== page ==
Alphons Diepenbroukhof, Den Haag
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A timber merchant with a pile of planks on his shoulder, herring eaters, grazing cows, a mother with child, two ladies carrying groceries: they are all taken from life. The maker of these sculptures, the Katwijk sculptor Gerard Brouwer, died on 20 February 2017. He left behind an extensive oeuvre. His sculptures adorn public spaces, not only in Katwijk and Leiden, his birthplace, but also in The Hague and other Dutch cities.
The sculpture Groceries is located in the Waldeck shopping centre in Alphons Diepenbrockhof. Just two ladies, who seem to be posing for a moment. They stand still with shopping bags and ditto cart, as you would do if you were taking a photograph. Brouwer has captured them in a tangible and unaffected manner. But not on a sensitive plate, but in wax or clay and then cast in bronze.
Simplicity is characteristic of his work. It applies to both his choice of subjects and his working methods. He loved the grand gesture, not the detail. In his keen observations, the focus was on body and posture. Faces, for instance, are indicated, not exactly worked out. Like impressionist painters, who built up their work from unmixed patches of colour, Brouwer modelled a sculpture with pieces of wax or clay. This created the irregular surface that reflects the light in all directions and gives his pictures their liveliness.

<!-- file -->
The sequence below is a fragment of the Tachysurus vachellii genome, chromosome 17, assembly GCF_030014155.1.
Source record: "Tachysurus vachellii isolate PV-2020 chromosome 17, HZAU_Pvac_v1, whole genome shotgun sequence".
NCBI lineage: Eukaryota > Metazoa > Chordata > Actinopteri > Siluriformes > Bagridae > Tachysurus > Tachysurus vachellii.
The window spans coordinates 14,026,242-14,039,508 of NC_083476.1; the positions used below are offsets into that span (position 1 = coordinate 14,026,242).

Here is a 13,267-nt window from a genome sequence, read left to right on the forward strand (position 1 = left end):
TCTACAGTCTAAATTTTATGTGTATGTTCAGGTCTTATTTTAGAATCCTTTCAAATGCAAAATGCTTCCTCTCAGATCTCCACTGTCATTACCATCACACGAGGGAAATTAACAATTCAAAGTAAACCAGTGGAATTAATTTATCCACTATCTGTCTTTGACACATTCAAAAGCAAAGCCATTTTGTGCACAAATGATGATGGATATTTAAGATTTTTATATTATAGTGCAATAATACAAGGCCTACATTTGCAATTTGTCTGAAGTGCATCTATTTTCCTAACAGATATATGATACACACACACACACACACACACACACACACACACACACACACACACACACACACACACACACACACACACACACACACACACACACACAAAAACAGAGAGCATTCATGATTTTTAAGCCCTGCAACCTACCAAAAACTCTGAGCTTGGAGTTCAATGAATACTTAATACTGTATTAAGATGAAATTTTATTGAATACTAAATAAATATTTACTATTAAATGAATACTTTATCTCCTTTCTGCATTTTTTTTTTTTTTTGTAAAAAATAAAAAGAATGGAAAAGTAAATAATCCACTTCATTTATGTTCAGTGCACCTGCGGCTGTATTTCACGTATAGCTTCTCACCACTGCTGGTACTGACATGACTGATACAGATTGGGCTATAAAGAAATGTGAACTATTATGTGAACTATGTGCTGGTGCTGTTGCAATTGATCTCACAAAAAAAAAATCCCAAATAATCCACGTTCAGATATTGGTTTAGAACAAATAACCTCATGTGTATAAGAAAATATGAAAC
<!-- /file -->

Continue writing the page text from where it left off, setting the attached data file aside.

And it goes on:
Despite his successful career, Brouwer remained modest. He did not work in a studio, but in a workshop and was hardly ever satisfied with a result. That is why he did not like to walk past his own sculptures. I always see the shortcomings. It could always be better. A year before his death, the modest artist was honoured with a retrospective exhibition in the Katwijk DuneAtelier. He also received a municipal decoration for all that he had done for the visual arts in Katwijk.
* Website This is Katwijk - July 2013